The American Technical Adviser (Nufer) to the Ambassador in Cuba (Caffery)68

Subject: Scope and Effective Date of Prior Decree Law.

We have discussed at great length with the Cuban authorities the subject of the prior decree law. The preparation and scope of this decree law present certain difficulties arising mainly out of the fact that Cuban decrees and laws effecting tariff changes always show the new maximum and general rates together with the United States preferences and rates. The Cuban authorities are agreed that the [Page 166] promulgation of tariff changes in any other form would be unacceptable.

As a result of our discussions the following proposal regarding the decree law is submitted to the Department for approval:

The decree law would contain all changes that have been agreed upon as a result of our negotiations, excepting only those notes which refer solely to agreements between Cuba and the United States. The changes that would appear in the decree law would include:

Changes in the numbers and letters of tariff items.
Changes in classification and nomenclature.
Changes in general rates.
Changes in United States preferences.
Changes in rates to the United States.
All notes except those which refer solely to agreements between the two contracting countries. (These latter notes, as well as those we wish to bind, will appear in Schedule I.)

The decree law in its final form would be submitted to the Department for approval prior to the signature of the agreement. It should be promulgated after the agreement is signed and should become effective shortly before the effective date of the agreement.

In accordance with the Department’s instruction No. 292 of July 28, Schedule I of the agreement would contain:

The classification, United States preference and United States rate on all items where the rate is bound—(Columns I and II).
The classification and United States preference only in all items where there has been a change in preference but the rate left unbound—(Column I).
All notes referring to agreements applying only to Cuba and to the United States and those notes the inclusion of which has been requested by the Department for the purpose of binding.

If the above decree law method is not followed, it would be necessary, under the established Cuban legislative procedure, to issue two decree laws. The first would have to be issued prior to the signature of the agreement and would contain the information previously listed, except that the indicated preference to the United States would be that now in effect and the resulting United States rates would have to be shown. This would involve serious problems and would complicate and delay the work. In the case of items involving consolidations of several items there are several cases where as many as three preferences are involved. Not only are the difficulties of drafting serious, but many of the United States rates as published would appear ridiculous, and as this would be the first public information on the agreement, public opinion would in all probability be aroused against the agreement as a result of the inevitable misinterpretations which would result and which would not be dispelled until the agreement is promulgated.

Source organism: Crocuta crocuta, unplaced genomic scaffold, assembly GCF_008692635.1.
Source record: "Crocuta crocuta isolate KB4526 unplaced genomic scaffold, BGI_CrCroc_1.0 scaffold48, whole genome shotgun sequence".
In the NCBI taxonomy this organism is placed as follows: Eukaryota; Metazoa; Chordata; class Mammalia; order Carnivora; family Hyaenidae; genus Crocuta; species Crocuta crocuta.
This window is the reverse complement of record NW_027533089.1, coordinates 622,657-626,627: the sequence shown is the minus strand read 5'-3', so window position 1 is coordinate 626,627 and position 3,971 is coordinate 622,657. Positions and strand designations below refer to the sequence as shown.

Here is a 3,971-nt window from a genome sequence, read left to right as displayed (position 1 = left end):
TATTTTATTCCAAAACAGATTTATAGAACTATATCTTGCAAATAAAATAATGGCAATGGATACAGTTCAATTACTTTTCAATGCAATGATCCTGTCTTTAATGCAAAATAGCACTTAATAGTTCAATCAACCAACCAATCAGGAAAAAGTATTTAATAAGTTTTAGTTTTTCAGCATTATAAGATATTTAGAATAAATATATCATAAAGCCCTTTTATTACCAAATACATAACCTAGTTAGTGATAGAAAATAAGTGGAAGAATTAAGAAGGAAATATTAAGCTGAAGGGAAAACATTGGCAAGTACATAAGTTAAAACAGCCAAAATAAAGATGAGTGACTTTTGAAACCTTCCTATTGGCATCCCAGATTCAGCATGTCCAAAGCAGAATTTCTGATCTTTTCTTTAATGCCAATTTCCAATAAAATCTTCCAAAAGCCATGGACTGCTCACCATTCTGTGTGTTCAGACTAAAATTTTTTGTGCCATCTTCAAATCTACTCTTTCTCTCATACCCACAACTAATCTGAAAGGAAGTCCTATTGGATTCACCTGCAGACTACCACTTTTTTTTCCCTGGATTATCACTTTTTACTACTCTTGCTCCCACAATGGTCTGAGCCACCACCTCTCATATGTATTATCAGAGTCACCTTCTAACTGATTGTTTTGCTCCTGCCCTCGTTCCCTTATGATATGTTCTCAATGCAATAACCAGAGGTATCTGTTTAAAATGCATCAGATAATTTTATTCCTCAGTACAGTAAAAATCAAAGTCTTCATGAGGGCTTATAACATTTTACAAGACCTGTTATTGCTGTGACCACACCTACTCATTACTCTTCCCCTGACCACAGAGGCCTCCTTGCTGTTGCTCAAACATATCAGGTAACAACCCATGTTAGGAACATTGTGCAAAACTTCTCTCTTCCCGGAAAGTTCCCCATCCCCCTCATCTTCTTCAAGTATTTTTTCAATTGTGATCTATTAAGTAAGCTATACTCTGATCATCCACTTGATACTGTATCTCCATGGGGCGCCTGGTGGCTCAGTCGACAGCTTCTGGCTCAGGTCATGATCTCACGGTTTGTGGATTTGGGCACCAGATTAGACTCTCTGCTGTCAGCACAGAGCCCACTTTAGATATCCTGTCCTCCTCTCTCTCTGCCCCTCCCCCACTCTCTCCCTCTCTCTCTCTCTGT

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Following the promulgation of the agreement a second Decree-Law would have to be published incorporating the United States preferentials indicated in Schedule I and the resulting United States rates. The first decree would involve innumerable useless calculations and the issuing of two decree laws increases the chances of error. As under the proposed plan of only one decree-law, all changes appearing in Schedule I, with the exception of notes referring to agreements between the two contracting countries would be shown, we feel very strongly that the problem will be simplified and that the plan should by all means be approved by the Department.

However, the Department’s attention is invited to the possibility of this proposal conflicting with the terms of the General Provisions. We have in mind particularly the second sentence of Article VIII where reference is made to “… in force on the day of signature of this Agreement.” If the Department concurs, such conflict may be removed by changing this wording to “… in force on the day this Agreement becomes effective.”

As work on the preparation of the decree law will be hindered until the Department’s instructions are received, it is urgently recommended that they be transmitted by cable at the earliest possible opportunity.

Albert F. Nufer


  • Walter J. Donnelly
  • Harry E. Turkel

  1. Copy transmitted to the Department by the Ambassador in Cuba in his despatch No. 1163, August 18, 1934; received August 20.